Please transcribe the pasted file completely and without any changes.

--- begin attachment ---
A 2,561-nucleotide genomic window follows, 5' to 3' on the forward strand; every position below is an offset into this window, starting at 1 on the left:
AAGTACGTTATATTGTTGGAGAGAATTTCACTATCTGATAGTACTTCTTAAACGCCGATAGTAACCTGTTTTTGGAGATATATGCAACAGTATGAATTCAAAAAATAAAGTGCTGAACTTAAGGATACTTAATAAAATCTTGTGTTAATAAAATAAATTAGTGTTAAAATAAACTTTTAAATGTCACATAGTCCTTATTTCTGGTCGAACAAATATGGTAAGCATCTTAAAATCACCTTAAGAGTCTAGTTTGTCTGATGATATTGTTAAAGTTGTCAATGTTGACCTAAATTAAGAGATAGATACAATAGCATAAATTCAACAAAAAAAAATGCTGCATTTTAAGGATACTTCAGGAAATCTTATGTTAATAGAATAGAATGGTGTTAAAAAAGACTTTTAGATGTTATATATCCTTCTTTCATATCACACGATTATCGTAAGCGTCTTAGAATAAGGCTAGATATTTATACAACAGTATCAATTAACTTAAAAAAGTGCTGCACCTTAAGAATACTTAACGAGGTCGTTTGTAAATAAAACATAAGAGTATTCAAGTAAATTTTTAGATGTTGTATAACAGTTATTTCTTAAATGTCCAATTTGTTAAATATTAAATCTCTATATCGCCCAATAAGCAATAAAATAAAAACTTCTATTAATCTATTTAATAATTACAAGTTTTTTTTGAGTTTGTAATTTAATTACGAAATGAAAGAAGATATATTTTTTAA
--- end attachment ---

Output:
A 2,561-nucleotide genomic window follows, 5' to 3' on the forward strand; every position below is an offset into this window, starting at 1 on the left:
AAGTACGTTATATTGTTGGAGAGAATTTCACTATCTGATAGTACTTCTTAAACGCCGATAGTAACCTGTTTTTGGAGATATATGCAACAGTATGAATTCAAAAAATAAAGTGCTGAACTTAAGGATACTTAATAAAATCTTGTGTTAATAAAATAAATTAGTGTTAAAATAAACTTTTAAATGTCACATAGTCCTTATTTCTGGTCGAACAAATATGGTAAGCATCTTAAAATCACCTTAAGAGTCTAGTTTGTCTGATGATATTGTTAAAGTTGTCAATGTTGACCTAAATTAAGAGATAGATACAATAGCATAAATTCAACAAAAAAAAATGCTGCATTTTAAGGATACTTCAGGAAATCTTATGTTAATAGAATAGAATGGTGTTAAAAAAGACTTTTAGATGTTATATATCCTTCTTTCATATCACACGATTATCGTAAGCGTCTTAGAATAAGGCTAGATATTTATACAACAGTATCAATTAACTTAAAAAAGTGCTGCACCTTAAGAATACTTAACGAGGTCGTTTGTAAATAAAACATAAGAGTATTCAAGTAAATTTTTAGATGTTGTATAACAGTTATTTCTTAAATGTCCAATTTGTTAAATATTAAATCTCTATATCGCCCAATAAGCAATAAAATAAAAACTTCTATTAATCTATTTAATAATTACAAGTTTTTTTTGAGTTTGTAATTTAATTACGAAATGAAAGAAGATATATTTTTTAA